So consider what happens when a big account on Twitter or on Facebook gets banned for hate speech or for misinformation. Their followers might not get banned. But what’s happening is, as soon as that big account gets banned, it sends a signal to the algorithm saying all of the people who follow this account, they’re now in the system as having followed an account known for posting hate speech or known for posting misinformation.

And while they won’t be banned themselves, their quality ranking might go down, so they might appear less in search, they might appear less in Facebook and Twitter news feeds or anywhere else where Silicon Valley, where these tech platforms rank and sort people’s information. So that’s a formula for suppressing entire networks and entire political movements. And that I think, is what has prevented the Trump movement from building on the momentum it really had in the digital world in 2016.

Mr. Jekielek: Okay, fascinating. So are you saying that you actually have evidence that exactly these sorts of systems are in play? Or is this a theoretical construct based on the capabilities that exist today?

Mr. Bokhari: Well, they don’t try to hide it. Like I said, Facebook even had a public competition advertised on their website for programmers to train algorithms to detect hate memes. So the language analysis stuff is right out in the open. As far as network analysis, all the big tech platforms use this. You can Google “network analysis.” It’s a very mainstream field in computer science.

And again, much like with how the quality ranking used to be used for pretty benign purposes, like weeding out sites that contain viruses and malware, the network analysis used to be used for detecting networks of people who go to Chick-fil-A or networks of people who buy books on Amazon.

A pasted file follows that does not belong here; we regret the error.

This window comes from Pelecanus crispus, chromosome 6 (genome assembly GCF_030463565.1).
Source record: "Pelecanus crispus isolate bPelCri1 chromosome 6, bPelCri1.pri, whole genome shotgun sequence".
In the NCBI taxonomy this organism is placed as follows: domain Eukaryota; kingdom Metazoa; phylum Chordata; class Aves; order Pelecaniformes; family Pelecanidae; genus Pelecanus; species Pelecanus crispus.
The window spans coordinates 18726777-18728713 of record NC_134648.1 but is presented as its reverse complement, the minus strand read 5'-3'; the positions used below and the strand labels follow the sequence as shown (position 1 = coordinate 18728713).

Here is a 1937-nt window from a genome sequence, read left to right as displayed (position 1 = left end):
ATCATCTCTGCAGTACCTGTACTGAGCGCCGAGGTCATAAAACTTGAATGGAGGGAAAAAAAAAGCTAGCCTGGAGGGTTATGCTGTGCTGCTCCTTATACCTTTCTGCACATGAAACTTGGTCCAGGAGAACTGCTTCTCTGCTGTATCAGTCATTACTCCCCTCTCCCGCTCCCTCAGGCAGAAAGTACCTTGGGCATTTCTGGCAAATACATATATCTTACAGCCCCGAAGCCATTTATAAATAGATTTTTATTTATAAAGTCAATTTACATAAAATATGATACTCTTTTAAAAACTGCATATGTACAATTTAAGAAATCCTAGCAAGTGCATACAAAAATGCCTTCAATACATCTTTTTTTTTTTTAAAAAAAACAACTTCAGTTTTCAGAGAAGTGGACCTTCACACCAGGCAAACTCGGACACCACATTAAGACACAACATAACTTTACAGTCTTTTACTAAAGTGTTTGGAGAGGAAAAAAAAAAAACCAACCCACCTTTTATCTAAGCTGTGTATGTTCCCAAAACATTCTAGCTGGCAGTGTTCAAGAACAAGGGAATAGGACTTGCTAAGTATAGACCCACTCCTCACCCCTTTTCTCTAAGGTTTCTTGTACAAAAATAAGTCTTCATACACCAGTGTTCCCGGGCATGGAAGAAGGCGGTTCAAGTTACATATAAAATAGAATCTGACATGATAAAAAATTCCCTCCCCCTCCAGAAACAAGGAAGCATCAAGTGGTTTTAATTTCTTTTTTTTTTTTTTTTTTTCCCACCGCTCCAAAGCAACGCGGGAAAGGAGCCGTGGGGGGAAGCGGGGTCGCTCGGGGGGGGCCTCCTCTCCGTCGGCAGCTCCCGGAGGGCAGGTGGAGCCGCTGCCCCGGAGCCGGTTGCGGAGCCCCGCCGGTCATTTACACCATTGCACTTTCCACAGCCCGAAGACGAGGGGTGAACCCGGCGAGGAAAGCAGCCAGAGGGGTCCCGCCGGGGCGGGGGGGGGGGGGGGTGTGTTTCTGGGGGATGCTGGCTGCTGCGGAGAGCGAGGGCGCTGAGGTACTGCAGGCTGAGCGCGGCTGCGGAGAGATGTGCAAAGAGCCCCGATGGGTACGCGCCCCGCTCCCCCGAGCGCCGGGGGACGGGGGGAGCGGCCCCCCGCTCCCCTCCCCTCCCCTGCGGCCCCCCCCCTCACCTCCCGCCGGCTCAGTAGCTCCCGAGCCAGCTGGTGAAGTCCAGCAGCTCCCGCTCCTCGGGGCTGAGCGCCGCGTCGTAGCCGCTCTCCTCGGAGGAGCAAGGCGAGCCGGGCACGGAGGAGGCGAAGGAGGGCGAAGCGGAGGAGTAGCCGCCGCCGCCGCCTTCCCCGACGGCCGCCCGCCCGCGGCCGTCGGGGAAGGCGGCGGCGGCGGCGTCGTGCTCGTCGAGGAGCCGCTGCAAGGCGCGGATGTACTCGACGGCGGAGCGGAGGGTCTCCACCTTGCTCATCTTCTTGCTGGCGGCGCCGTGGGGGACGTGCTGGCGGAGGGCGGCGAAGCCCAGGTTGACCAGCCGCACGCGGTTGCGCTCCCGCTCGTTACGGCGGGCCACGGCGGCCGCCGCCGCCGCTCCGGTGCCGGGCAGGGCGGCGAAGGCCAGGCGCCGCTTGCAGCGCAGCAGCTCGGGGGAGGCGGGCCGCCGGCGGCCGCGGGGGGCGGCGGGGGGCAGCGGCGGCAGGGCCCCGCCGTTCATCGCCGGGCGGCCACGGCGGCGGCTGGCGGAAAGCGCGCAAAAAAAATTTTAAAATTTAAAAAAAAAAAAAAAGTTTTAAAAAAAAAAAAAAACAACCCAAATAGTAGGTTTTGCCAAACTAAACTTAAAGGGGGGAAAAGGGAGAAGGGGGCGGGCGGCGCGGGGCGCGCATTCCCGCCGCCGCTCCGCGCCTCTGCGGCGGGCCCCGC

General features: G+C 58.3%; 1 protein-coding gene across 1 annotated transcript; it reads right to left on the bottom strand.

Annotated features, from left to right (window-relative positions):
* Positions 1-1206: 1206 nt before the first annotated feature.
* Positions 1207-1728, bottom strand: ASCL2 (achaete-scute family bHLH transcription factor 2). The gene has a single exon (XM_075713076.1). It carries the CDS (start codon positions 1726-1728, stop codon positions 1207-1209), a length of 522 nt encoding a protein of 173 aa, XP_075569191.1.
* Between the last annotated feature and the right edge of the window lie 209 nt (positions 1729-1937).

But now, of course, that’s being used as a tool to suppress hate speech and misinformation. And again, the companies are very open about what they’re doing. These are just the tools that they’re going to use to do it.

Mr. Jekielek: I’m just thinking of something we talked about offline as we were preparing for this, and I was mentioning that I’m very unhappy often with the schadenfreude that some  conservative commentators have when seeing people unhappy at the fact that a Republican won or something in this vein. Because looking at some of these people, especially some of the favorite meme videos,some of these people look legitimately traumatized and in really rough shape, right. And so when I look at these videos, I think about the power of the ability to shape information. Tell me a bit about what you’re thinking with respect to this.

Mr. Bokhari: Well, I see what you’re saying, and that I suppose you can make an argument that social media does sort of polarize people. The problem is Facebook doesn’t seem to be going after the people who polarize the left and is leading to these moments we see on social media, people just completely losing control over politics.

Now, I don’t think Facebook should control anyone’s politics. They shouldn’t try and depolarize anyone, but there’s no doubt that this is leading to an uptick in that trend. But it’s really not just social media; you have to understand these people are being indoctrinated on college campuses.

They’re being indoctrinated by the media, the entire education system, from when they’re born to when they graduate college is feeding them propaganda. So that’s a big part of it, too. But the real worrisome aspect with regards to big tech, I agree that it’s kind of cruel to mock these people for their obsession with politics because they seem genuinely convinced that the US is about to descend into a fascist dictatorship, they seem genuinely distraught, as you’re saying.

The problem is, all of these young people who are coming out of these campuses completely radicalized, they’re going into Silicon Valley. Back in 2018, I obtained a video published on Breitbart News of Google’s top executives reacting to the Trump election, and it was much the same. They were breaking down; they were in tears. They were talking about what needs to be done about the election.

One executive said he wanted to make the populist movement a blip in history. Those were his words. The co-founder, Sergey Brin said he found the Trump election offensive, and he compared Trump voters to extremists. So it’s one thing to mock a random member of the public who’s caught on video screaming about the Trump election, but when the leaders of the most powerful tech company in the world are doing it, then we have a problem because they have an extraordinary amount of influence over the election, over political information, over the news media. And not just in America, but all around the world as well.